On Reliable Neural Network Sensorimotor Control in Autonomous Vehicles


This paper deals with (deep) neural network implementations of sensorimotor control for automated driving. We show how to construct complex behaviors by re-using elementary neural network building blocks that can be trained and tested extensively; one of our goals is to mitigate the “black box” and verifiability issues that affect end-to-end trained networks. By structuring complex behaviors within a subsumption architecture, we retain the ability to learn (mostly at motor primitives level) with the ability to create complex behaviors by subsuming the (well-known) learned elementary perception-action loops. The learning process itself is simplified, since the agent needs only to learn elementary behaviors. At the same time, the structure imposed with the subsumption architecture ensures that the agent behaves in predictable ways (e.g., treating all obstacles uniformly). We demonstrate these ideas for longitudinal obstacle avoidance behavior, but the proposed approach can also be adapted to other situations.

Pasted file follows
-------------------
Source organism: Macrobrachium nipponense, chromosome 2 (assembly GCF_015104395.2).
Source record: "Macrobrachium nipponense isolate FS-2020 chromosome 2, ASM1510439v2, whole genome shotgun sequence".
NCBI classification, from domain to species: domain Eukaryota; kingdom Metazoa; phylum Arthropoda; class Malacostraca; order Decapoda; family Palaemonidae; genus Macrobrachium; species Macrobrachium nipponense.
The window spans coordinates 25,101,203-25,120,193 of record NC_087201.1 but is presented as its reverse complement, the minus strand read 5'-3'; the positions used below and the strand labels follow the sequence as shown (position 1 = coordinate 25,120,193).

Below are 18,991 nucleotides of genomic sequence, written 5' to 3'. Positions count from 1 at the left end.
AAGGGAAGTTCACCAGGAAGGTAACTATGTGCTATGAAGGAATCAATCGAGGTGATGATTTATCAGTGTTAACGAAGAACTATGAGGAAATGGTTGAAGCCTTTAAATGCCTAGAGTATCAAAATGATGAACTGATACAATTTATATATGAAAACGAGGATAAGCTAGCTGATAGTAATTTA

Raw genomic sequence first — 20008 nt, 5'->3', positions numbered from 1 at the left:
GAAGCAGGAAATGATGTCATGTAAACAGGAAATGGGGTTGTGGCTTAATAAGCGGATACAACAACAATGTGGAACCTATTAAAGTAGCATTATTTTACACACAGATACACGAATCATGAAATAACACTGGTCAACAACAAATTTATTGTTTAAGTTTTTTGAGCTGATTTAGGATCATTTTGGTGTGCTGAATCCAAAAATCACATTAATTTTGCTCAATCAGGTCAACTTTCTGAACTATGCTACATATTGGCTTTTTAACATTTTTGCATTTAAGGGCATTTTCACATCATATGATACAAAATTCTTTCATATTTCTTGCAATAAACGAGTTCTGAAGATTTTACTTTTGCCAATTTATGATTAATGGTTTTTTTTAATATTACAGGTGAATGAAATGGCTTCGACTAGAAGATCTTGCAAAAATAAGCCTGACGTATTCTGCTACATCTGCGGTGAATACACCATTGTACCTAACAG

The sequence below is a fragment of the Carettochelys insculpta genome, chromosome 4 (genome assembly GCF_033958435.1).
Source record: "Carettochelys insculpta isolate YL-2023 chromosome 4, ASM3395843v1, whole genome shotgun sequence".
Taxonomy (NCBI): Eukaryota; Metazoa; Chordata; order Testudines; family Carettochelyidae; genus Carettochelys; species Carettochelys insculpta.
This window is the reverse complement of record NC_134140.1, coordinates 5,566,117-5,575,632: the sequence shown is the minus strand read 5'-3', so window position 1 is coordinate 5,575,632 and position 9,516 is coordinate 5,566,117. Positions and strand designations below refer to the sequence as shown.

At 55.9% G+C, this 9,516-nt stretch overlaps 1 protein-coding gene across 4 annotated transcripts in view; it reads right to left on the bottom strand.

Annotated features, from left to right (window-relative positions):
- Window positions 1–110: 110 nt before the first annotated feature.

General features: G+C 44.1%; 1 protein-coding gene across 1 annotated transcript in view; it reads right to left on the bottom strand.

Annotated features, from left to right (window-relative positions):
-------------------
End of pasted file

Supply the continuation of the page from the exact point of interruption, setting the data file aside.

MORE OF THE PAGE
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Plebe A., Da Lio M., Bortoluzzi D.

(2020) IEEE Transactions on Intelligent Transportation Systems, 21 (2), art. no. 8643729, pp. 711-722.

DOI: 10.1109/TITS.2019.2896375

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This project has received funding from the European Union's Horizon 2020 research and innovation programme under grant agreement No 731593.